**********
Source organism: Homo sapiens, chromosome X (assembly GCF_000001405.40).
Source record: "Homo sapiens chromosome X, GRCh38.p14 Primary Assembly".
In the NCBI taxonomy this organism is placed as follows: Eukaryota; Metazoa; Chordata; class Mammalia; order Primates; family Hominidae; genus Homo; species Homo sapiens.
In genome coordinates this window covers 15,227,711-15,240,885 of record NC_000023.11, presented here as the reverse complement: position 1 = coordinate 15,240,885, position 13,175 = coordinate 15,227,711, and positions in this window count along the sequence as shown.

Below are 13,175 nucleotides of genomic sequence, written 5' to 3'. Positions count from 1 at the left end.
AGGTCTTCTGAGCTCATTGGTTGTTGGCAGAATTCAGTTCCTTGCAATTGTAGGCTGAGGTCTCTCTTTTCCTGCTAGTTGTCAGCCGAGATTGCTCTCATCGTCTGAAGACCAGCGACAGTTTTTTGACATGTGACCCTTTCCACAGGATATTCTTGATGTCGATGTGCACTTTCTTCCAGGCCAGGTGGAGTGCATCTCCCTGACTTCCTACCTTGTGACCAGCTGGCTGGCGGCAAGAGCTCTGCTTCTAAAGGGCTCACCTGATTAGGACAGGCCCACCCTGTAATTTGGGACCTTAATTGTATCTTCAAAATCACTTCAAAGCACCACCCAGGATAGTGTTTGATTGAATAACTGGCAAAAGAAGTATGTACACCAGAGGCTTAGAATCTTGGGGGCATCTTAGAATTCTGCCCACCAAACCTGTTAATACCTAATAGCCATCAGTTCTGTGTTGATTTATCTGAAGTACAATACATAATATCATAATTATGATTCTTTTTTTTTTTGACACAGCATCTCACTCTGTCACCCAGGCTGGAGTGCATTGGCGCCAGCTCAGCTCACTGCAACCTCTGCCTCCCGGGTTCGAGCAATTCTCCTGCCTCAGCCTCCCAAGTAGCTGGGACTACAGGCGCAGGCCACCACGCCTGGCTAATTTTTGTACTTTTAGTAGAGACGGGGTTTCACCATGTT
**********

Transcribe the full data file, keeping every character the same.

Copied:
Source organism: Homo sapiens, chromosome X (assembly GCF_000001405.40).
Source record: "Homo sapiens chromosome X, GRCh38.p14 Primary Assembly".
In the NCBI taxonomy this organism is placed as follows: Eukaryota; Metazoa; Chordata; class Mammalia; order Primates; family Hominidae; genus Homo; species Homo sapiens.
In genome coordinates this window covers 15,227,711-15,240,885 of record NC_000023.11, presented here as the reverse complement: position 1 = coordinate 15,240,885, position 13,175 = coordinate 15,227,711, and positions in this window count along the sequence as shown.

Below are 13,175 nucleotides of genomic sequence, written 5' to 3'. Positions count from 1 at the left end.
AGGTCTTCTGAGCTCATTGGTTGTTGGCAGAATTCAGTTCCTTGCAATTGTAGGCTGAGGTCTCTCTTTTCCTGCTAGTTGTCAGCCGAGATTGCTCTCATCGTCTGAAGACCAGCGACAGTTTTTTGACATGTGACCCTTTCCACAGGATATTCTTGATGTCGATGTGCACTTTCTTCCAGGCCAGGTGGAGTGCATCTCCCTGACTTCCTACCTTGTGACCAGCTGGCTGGCGGCAAGAGCTCTGCTTCTAAAGGGCTCACCTGATTAGGACAGGCCCACCCTGTAATTTGGGACCTTAATTGTATCTTCAAAATCACTTCAAAGCACCACCCAGGATAGTGTTTGATTGAATAACTGGCAAAAGAAGTATGTACACCAGAGGCTTAGAATCTTGGGGGCATCTTAGAATTCTGCCCACCAAACCTGTTAATACCTAATAGCCATCAGTTCTGTGTTGATTTATCTGAAGTACAATACATAATATCATAATTATGATTCTTTTTTTTTTTGACACAGCATCTCACTCTGTCACCCAGGCTGGAGTGCATTGGCGCCAGCTCAGCTCACTGCAACCTCTGCCTCCCGGGTTCGAGCAATTCTCCTGCCTCAGCCTCCCAAGTAGCTGGGACTACAGGCGCAGGCCACCACGCCTGGCTAATTTTTGTACTTTTAGTAGAGACGGGGTTTCACCATGTT